9 January we saw 6 Tag Management System (TMS) vendors sharing a platform at WAW London see the full video. The vendors were represented by (in no particular order):
The vendors were given a minute to introduce themselves and their product. After that they were asked questions from the floor.
The questions were wide ranging and sometime quite to the point. I have to say that the vendors acquitted themselves very well and there was no sign of the “bun fight” that some people were expecting.
We will not be reporting verbatim as there is a video of the whole session. However, there were some points that were touched on that we would like to remark on.
While it is agreed that good tag management has elements of time saving, speed/ease of deployment and reduction of human error. There is some that would not completely agree with the claims that an increase ROI and conversion improvement is only possible when implementing tag management solutions.
This claim of increased ROI and conversions is surely is not down to tag management tools, it’s down to best practice in the data layer, tagging and the subsequent reporting and analysis. Any tagging is based on GIGO (garbage in garbage out) and if the deployment is done correctly the subsequent reporting and analysis should deliver the ROI and conversion improvements. When a tag management solution is deployed there is an opportunity to “fix” the tagging and get some real insight. But that could be done at any time without tag management gaining the same results. So TMS are only as good as the data layer they are based on and it is sometimes forgotten that there is a lot of effort required to ensure the data layer is robust and correct.
Mixed answers here. Yes, no and maybe….
In our view this has echoes of the web analytics industry 7-8 years ago: a market full of vendors, consolidation starts via mergers at the top of the market, Google enters the market with a disruptive product that accelerates that consolidation at the top end, the mid-market players struggle to differentiate and either get acquired (fire sales) or go out of business.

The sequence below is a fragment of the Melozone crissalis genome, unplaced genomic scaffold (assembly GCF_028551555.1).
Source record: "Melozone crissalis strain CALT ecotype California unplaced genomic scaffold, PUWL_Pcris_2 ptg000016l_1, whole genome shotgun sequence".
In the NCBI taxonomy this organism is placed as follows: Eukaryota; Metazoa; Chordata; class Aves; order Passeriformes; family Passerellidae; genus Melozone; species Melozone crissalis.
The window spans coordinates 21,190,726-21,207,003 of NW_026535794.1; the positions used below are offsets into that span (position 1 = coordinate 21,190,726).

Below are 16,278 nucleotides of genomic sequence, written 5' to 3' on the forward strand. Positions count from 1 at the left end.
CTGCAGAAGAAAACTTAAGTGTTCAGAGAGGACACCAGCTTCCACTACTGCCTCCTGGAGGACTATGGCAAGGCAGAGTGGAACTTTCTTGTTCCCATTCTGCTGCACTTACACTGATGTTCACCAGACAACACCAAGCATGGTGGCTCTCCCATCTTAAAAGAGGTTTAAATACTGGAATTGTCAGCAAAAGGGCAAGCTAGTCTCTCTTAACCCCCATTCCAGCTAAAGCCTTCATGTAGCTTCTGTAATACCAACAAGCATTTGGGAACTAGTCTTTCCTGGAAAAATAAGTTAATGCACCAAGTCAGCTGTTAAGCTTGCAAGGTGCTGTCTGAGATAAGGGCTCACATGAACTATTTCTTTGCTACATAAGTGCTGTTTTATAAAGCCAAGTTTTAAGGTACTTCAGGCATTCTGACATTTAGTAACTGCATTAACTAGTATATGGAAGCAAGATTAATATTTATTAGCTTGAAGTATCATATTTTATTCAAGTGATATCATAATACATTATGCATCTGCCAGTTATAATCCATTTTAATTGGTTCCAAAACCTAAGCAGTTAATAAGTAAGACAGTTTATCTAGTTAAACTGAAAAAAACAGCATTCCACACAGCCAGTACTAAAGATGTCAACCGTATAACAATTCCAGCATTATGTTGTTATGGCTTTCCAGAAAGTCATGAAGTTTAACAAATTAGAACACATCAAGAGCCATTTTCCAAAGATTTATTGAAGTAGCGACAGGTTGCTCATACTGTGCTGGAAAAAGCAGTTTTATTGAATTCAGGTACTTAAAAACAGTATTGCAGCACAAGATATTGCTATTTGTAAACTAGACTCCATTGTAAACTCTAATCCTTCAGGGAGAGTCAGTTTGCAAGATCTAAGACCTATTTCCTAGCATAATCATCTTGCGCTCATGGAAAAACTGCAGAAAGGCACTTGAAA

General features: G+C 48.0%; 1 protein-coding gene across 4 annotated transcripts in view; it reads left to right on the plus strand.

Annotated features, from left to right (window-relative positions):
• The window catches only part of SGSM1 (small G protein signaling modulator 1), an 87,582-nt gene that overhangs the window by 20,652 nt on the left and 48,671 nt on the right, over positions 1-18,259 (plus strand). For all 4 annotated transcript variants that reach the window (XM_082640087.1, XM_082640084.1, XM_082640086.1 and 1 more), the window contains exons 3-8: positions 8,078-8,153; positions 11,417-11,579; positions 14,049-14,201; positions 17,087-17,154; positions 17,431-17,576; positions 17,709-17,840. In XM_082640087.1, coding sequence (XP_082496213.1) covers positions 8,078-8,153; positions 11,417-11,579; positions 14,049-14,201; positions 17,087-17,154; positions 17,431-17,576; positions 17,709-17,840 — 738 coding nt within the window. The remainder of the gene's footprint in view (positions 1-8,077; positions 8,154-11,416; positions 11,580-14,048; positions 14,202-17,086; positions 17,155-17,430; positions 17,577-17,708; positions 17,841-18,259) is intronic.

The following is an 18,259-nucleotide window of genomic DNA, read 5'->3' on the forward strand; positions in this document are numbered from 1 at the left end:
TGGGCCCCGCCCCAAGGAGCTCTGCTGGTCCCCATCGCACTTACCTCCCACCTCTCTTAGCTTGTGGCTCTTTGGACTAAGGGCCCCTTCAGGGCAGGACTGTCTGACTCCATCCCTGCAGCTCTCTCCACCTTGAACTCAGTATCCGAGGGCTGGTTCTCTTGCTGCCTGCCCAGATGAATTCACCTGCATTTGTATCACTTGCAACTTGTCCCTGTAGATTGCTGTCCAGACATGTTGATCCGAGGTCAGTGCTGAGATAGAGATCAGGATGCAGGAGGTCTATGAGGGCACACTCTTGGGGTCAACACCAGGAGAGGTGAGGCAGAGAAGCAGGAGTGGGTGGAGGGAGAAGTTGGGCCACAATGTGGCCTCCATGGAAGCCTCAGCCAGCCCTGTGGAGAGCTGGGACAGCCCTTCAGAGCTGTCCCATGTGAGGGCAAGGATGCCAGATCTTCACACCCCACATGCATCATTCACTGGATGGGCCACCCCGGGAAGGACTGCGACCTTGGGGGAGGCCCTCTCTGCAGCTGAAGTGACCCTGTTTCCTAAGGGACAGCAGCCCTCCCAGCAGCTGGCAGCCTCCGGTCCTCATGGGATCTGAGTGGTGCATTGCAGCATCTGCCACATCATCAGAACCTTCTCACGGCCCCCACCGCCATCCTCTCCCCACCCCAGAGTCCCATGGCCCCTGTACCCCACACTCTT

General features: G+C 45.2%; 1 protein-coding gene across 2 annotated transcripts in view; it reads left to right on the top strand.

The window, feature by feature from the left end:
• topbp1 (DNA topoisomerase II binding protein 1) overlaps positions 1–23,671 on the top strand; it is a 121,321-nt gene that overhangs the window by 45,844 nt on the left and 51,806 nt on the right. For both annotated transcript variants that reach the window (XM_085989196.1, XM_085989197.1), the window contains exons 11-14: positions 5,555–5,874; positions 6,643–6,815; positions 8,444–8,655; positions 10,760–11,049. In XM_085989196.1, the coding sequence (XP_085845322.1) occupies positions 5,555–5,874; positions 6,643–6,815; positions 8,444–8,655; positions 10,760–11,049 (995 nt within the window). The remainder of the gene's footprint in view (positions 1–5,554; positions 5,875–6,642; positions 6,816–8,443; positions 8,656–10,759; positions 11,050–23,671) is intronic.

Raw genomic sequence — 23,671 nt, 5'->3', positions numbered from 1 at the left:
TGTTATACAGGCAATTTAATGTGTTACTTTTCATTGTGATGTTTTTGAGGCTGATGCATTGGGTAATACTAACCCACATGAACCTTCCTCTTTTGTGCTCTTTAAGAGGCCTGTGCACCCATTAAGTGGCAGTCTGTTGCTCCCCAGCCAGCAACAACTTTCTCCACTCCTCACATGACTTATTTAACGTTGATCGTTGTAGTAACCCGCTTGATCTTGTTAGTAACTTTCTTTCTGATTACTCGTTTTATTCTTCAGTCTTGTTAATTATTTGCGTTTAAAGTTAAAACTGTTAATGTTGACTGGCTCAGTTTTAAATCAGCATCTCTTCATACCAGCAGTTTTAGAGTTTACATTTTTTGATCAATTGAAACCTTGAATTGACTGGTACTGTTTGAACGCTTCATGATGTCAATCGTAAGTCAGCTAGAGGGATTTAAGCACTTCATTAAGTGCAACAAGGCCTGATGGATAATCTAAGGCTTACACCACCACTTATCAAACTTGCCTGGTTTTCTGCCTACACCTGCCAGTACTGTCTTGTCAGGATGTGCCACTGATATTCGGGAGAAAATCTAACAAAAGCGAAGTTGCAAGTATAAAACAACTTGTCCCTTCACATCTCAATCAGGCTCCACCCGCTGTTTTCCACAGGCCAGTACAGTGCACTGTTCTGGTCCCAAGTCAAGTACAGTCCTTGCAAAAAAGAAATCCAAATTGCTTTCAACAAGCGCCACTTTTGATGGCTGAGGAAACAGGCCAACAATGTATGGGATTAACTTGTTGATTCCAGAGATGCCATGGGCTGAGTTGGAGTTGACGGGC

If history continues to repeat itself, we'll now start to see functionality competition between the "enterprise" tag management solutions and the free Google one.
An unequivocal yes! Anything that simplifies, allows access to and regulates code and tagging is a good thing. However, is having a TMS essential? Well, only you can answer that… if you do a TMS requirements analysis for your business and if the estimated savings in time, money and resource can out way the cost, implementation and support of the TMS than yes go for it!
Finally, don't forget that in using a TMS you are coupling your business to that specific vendor. If you want to change vendors ( vendor goes bust!) or stop using TMS all together then you have a major tagging migration issue.
Full video of the WAW London. (courtesy of Barry Mann)